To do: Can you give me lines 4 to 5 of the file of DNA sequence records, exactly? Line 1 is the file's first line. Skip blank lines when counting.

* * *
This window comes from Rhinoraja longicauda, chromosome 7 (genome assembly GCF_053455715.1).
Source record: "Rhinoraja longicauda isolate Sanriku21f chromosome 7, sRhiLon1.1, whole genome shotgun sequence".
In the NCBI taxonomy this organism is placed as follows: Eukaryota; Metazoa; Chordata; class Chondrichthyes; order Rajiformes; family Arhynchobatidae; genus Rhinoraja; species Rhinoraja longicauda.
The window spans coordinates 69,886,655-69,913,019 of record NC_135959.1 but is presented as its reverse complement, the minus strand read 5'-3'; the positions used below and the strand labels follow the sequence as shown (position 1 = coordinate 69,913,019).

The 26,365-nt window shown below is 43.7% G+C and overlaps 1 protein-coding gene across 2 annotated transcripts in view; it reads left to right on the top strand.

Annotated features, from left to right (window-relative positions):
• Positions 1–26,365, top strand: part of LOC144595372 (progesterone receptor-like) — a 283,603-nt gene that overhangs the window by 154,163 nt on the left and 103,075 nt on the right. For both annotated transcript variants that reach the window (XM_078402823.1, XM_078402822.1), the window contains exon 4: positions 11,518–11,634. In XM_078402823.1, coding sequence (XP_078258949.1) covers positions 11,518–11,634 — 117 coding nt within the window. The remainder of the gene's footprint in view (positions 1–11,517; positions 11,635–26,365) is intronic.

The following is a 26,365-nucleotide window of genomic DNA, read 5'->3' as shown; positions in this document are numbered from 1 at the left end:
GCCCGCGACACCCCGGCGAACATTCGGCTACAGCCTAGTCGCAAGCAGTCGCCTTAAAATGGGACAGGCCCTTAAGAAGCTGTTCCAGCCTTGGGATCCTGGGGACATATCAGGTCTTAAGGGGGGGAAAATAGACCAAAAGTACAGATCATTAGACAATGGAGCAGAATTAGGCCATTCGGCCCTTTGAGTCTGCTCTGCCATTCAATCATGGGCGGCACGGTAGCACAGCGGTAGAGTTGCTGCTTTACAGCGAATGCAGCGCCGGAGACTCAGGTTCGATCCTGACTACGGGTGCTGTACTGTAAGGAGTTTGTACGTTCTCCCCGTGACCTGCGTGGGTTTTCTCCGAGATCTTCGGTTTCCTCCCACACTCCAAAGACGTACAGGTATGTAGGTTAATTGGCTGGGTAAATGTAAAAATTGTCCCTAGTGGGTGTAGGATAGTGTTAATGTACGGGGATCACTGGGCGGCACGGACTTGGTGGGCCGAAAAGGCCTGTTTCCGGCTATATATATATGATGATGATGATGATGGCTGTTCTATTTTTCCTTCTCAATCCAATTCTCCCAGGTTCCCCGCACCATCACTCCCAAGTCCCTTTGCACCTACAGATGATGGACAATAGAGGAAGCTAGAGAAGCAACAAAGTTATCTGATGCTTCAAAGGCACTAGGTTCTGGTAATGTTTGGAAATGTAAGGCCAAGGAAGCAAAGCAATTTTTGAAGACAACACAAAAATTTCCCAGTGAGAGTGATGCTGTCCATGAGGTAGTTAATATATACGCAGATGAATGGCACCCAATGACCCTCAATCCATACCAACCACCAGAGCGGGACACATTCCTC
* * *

The window spans coordinates 69,886,655-69,913,019 of record NC_135959.1 but is presented as its reverse complement, the minus strand read 5'-3'; the positions used below and the strand labels follow the sequence as shown (position 1 = coordinate 69,913,019).

The 26,365-nt window shown below is 43.7% G+C and overlaps 1 protein-coding gene across 2 annotated transcripts in view; it reads left to right on the top strand.